Press Release

Huntington Hospital Again Agrees Not to Violate Nurses' Rights in NLRB Settlement Agreement

In a settlement agreement approved by the National Labor Relations Board, Huntington Hospital (HH) in Pasadena, Ca. agreed to abide by labor laws that protect the rights of registered nurses to organize a union at the facility, announced the California Nurses Association today.

“It is disturbing that Huntington management has yet again disregarded federal law and violated the rights of the nurses to organize," said Allysha Shin, former employee of HH and now a registered nurse in the Critical Care Unit at Keck Hospital, USC in Los Angeles. "As RNs, our power to advocate for quality patient care is greatly enhanced when we have union protection and collective bargaining. If HH truly cares about patient care they will end this cycle of repeated labor violations and recognize our federally protected rights to speak up for our patients and ourselves."  

Last year, Huntington Hospital entered into a settlement agreement with the National Labor Relations Board that required it to reimburse Allysha Shin, RN and another nurse more than $50,000 in back pay after the California Nurses Association filed charges alleging that Huntington had illegally fired the nurses in retaliation for their support of a union organizing campaign. That settlement agreement also required Huntington to refrain from engaging in unlawful retaliation and from enforcing policies that interfered with nurses’ federally protected rights.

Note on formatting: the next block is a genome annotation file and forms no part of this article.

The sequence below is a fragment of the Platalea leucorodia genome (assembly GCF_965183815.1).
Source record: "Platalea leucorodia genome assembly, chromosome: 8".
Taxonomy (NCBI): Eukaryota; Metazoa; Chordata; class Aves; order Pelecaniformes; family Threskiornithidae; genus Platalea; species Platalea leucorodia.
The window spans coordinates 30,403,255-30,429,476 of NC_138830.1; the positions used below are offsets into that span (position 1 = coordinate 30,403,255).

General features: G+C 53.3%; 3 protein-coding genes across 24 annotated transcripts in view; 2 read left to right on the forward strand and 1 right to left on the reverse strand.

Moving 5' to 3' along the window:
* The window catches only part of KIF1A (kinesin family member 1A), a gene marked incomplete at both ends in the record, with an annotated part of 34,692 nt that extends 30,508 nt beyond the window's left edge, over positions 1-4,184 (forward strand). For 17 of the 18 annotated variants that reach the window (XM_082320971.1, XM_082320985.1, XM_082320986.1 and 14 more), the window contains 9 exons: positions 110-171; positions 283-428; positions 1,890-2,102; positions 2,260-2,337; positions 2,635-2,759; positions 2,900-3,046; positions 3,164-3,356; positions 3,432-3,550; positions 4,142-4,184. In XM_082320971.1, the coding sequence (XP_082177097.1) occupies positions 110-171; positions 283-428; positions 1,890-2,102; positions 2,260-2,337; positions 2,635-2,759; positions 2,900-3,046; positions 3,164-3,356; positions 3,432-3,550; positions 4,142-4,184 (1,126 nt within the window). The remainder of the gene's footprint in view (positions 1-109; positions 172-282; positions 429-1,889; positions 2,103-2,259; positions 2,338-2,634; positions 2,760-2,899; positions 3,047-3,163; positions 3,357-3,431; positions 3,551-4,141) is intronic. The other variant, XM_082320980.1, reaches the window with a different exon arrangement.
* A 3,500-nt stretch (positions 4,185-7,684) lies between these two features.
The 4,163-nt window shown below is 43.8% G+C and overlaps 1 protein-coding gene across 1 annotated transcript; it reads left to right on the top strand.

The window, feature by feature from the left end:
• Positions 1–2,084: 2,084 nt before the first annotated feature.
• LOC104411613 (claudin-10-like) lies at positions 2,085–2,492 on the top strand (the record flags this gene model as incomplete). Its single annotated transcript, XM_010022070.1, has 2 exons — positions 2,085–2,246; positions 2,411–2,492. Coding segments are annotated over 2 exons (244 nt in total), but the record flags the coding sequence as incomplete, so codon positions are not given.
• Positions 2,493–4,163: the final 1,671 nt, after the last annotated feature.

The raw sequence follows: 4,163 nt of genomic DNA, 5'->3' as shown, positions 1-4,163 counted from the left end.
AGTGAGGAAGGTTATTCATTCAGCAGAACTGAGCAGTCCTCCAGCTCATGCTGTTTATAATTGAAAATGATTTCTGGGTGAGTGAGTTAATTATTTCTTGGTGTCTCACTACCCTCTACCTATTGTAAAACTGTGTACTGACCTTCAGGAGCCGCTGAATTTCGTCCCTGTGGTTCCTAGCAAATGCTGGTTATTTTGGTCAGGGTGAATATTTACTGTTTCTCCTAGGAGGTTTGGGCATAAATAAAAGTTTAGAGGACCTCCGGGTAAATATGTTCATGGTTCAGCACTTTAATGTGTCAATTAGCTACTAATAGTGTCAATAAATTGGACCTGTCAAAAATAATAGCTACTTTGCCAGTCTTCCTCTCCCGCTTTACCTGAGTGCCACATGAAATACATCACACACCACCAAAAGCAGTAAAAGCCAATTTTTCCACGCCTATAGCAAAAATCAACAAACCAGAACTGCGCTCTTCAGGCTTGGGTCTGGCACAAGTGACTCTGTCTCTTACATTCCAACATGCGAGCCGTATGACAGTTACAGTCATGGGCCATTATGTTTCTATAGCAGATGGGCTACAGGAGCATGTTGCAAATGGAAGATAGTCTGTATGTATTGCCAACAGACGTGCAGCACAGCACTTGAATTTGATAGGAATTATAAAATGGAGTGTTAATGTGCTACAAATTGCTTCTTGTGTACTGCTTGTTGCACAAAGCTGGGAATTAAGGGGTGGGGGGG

California Nurses Association filed new charges against Huntington late last year, alleging that hospital supervisors once again violated federal labor law by, among other things, interrogating nurses about their union support and activity. The National Labor Relations Board found merit to the union’s charges, and has now reached a settlement agreement with the hospital.

As part of the agreement, HH must post a notice outlining the RNs federal labor rights for 60 consecutive days throughout the hospital. They must also send a copy of the settlement agreement via email to all the RNs that work in the facility.

Huntington RNs began organizing to affiliate with CNA/NNU in May of 2014, after management rebuffed their attempts to engage them on patient care issues, including chronic short staffing, inadequate supplies and equipment and concerns about hygiene and sterilization practices at the hospital. Management responded with an illegal effort to thwart unionization. Despite being issued a formal NLRB complaint—citing seven instances of unlawful conduct—management continued its pattern of union-busting up through the RNs’ attempted election in April of 2015. The hospital agreed to set aside the election results as part of the settlement agreement last year.